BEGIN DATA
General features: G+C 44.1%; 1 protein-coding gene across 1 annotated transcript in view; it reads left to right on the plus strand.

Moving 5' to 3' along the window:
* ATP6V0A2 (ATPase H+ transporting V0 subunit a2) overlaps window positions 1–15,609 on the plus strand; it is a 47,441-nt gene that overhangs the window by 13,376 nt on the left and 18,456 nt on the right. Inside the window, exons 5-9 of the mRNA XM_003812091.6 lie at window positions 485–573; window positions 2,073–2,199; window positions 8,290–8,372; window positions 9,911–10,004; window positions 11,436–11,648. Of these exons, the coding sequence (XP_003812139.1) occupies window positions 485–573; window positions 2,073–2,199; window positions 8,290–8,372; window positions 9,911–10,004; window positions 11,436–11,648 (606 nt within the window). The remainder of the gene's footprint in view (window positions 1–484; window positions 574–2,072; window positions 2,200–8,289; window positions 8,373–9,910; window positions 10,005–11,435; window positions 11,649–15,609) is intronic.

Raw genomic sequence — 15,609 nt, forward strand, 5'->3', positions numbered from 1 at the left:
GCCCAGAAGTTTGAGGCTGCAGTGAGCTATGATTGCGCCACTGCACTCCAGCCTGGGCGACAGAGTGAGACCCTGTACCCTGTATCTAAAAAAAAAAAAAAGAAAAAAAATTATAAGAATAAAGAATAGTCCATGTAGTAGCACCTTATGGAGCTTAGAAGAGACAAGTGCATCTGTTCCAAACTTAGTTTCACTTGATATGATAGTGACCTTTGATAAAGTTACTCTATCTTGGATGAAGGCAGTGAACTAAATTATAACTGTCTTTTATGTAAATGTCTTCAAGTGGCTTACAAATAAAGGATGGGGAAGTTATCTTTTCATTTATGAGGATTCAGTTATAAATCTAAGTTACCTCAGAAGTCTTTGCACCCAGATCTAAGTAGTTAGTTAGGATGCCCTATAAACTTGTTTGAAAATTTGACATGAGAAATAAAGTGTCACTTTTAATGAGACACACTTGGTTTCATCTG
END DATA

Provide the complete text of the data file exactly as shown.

General features: G+C 44.1%; 1 protein-coding gene across 1 annotated transcript in view; it reads left to right on the plus strand.

Moving 5' to 3' along the window:
* ATP6V0A2 (ATPase H+ transporting V0 subunit a2) overlaps window positions 1–15,609 on the plus strand; it is a 47,441-nt gene that overhangs the window by 13,376 nt on the left and 18,456 nt on the right. Inside the window, exons 5-9 of the mRNA XM_003812091.6 lie at window positions 485–573; window positions 2,073–2,199; window positions 8,290–8,372; window positions 9,911–10,004; window positions 11,436–11,648. Of these exons, the coding sequence (XP_003812139.1) occupies window positions 485–573; window positions 2,073–2,199; window positions 8,290–8,372; window positions 9,911–10,004; window positions 11,436–11,648 (606 nt within the window). The remainder of the gene's footprint in view (window positions 1–484; window positions 574–2,072; window positions 2,200–8,289; window positions 8,373–9,910; window positions 10,005–11,435; window positions 11,649–15,609) is intronic.

Raw genomic sequence — 15,609 nt, forward strand, 5'->3', positions numbered from 1 at the left:
GCCCAGAAGTTTGAGGCTGCAGTGAGCTATGATTGCGCCACTGCACTCCAGCCTGGGCGACAGAGTGAGACCCTGTACCCTGTATCTAAAAAAAAAAAAAAGAAAAAAAATTATAAGAATAAAGAATAGTCCATGTAGTAGCACCTTATGGAGCTTAGAAGAGACAAGTGCATCTGTTCCAAACTTAGTTTCACTTGATATGATAGTGACCTTTGATAAAGTTACTCTATCTTGGATGAAGGCAGTGAACTAAATTATAACTGTCTTTTATGTAAATGTCTTCAAGTGGCTTACAAATAAAGGATGGGGAAGTTATCTTTTCATTTATGAGGATTCAGTTATAAATCTAAGTTACCTCAGAAGTCTTTGCACCCAGATCTAAGTAGTTAGTTAGGATGCCCTATAAACTTGTTTGAAAATTTGACATGAGAAATAAAGTGTCACTTTTAATGAGACACACTTGGTTTCATCTG